Duty of care

The Plymouth Fund

Thousands of people of all ages enrol on degree courses in higher education every year. But just 6% of young people who’ve been in the care system go on to study at university, meaning they are one of the most underrepresented sections of society. 

The University of Plymouth has worked to address this situation through its Widening Participation programme, and today, care leavers can be assured of a warm welcome at the institution. Thanks to your generosity, the University is able to provide invaluable bursaries to care leavers and estranged students through The Plymouth Fund


Sarah's story

“One of my friends at university needed her parents to send her money for a filling when her tooth cracked. Another needed his parents to send him money to get the train to a placement interview. Most of my friends return to live with their parents during the holidays, where they don’t have to pay rent. Care leavers and estranged students rarely have these safety nets to fall back on, and have to be fully self-reliant all year round. 

The social services that were responsible for me before I turned 16 completely disregarded me as soon as I turned 16 .Essentially, I was offered no support from that point onwards. I left my foster home and became a homeless ‘sofa-surfer’, moving around different people’s houses as this was all I knew.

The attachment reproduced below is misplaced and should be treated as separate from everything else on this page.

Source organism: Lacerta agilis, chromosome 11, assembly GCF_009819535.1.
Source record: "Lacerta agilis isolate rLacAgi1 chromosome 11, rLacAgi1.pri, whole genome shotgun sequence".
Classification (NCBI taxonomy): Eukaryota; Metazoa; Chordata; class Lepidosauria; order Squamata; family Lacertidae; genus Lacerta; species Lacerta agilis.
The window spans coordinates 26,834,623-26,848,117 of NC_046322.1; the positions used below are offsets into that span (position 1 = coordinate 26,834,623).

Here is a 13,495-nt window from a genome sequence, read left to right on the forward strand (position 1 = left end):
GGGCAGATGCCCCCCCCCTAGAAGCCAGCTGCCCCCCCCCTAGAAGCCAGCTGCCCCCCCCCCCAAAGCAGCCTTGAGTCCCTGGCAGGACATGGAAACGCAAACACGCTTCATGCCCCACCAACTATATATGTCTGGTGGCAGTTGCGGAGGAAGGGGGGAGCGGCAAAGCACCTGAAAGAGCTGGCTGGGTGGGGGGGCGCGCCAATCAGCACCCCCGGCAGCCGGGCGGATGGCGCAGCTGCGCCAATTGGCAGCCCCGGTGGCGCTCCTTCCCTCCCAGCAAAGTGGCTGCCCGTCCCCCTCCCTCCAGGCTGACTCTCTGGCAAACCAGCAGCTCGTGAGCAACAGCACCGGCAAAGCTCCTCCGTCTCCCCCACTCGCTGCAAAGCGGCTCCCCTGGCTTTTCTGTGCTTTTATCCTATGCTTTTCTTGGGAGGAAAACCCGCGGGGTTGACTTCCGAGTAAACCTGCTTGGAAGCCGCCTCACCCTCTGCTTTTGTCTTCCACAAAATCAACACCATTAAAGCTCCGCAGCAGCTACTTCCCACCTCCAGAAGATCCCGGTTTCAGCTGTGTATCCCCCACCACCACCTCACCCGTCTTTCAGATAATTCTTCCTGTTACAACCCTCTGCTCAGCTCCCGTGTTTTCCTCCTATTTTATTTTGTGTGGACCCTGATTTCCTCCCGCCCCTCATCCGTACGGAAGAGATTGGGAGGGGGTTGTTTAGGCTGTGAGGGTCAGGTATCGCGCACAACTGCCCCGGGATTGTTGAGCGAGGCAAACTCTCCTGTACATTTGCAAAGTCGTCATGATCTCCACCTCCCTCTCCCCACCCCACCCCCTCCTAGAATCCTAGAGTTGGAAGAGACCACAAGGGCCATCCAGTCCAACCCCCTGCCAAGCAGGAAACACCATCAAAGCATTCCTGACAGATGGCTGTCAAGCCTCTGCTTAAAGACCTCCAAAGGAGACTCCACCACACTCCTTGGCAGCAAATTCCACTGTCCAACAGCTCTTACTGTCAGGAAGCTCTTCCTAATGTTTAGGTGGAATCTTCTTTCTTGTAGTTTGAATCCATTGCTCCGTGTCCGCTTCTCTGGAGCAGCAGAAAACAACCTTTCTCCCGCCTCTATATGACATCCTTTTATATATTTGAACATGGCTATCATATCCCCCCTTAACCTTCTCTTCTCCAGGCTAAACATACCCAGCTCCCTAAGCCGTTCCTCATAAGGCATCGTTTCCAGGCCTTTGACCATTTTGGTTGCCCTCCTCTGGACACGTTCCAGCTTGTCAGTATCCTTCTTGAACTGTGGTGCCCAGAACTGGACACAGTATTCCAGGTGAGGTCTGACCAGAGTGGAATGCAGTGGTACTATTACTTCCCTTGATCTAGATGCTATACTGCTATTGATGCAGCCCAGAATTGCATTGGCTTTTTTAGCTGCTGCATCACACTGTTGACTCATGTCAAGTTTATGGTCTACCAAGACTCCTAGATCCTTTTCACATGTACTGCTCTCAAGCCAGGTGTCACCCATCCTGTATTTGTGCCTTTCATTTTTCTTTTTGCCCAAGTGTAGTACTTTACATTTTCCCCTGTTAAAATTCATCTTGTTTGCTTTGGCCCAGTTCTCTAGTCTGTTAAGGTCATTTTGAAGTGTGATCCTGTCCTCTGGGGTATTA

I had been denied my right to an education as a child, due to constantly being moved from foster home to foster home, such that I was never enrolled in any school for more than a few weeks at a time. I desperately wanted to go to school, but from the ages of 13 to 16 I never set foot inside one. Instead, it was an endless procession of foster homes which felt like prisons.

Eventually, I decided to take control of my life and, as a young adult, enrolled at the local college to sit my GCSEs. From that moment onwards my life slowly changed for the better. I completed my GCSEs and Level 3 diplomas at college before finally getting onto the foundation year at university.

To begin with, it was difficult for me to cope with student life because I had never learned the social skills or life skills that people with typical upbringings take for granted.

One of the reasons I chose Plymouth was because of the care leaver awards, which offered me financial help and support. We have a long way to go to give care leavers the same opportunities as other people, and the care leavers’ service and bursary are a step in the right direction. My (non-biological) foster brothers and sisters haven’t fared so well. Some of them have been in and out of prison continuously, and some are struggling to raise young families in debt, relying on state benefits and payday loans. With no role models, others have become trapped in abusive relationships. None of my foster siblings have got their GCSEs, and few of them work. 

Going to university still sometimes seems too good to be true, because I was always made to feel like an inferior person in society, not good enough or normal enough to go to school, and not eligible to vote due to having no fixed abode. 

"Attending university is about much more than getting a degree, it’s a chance to start a new life with good friends, a nice boyfriend with an ordinary family, and a new city to call home. I’ve voted for the first time here in Plymouth. It can be the most valuable thing in the world for a care leaver, and was the best decision of my life.'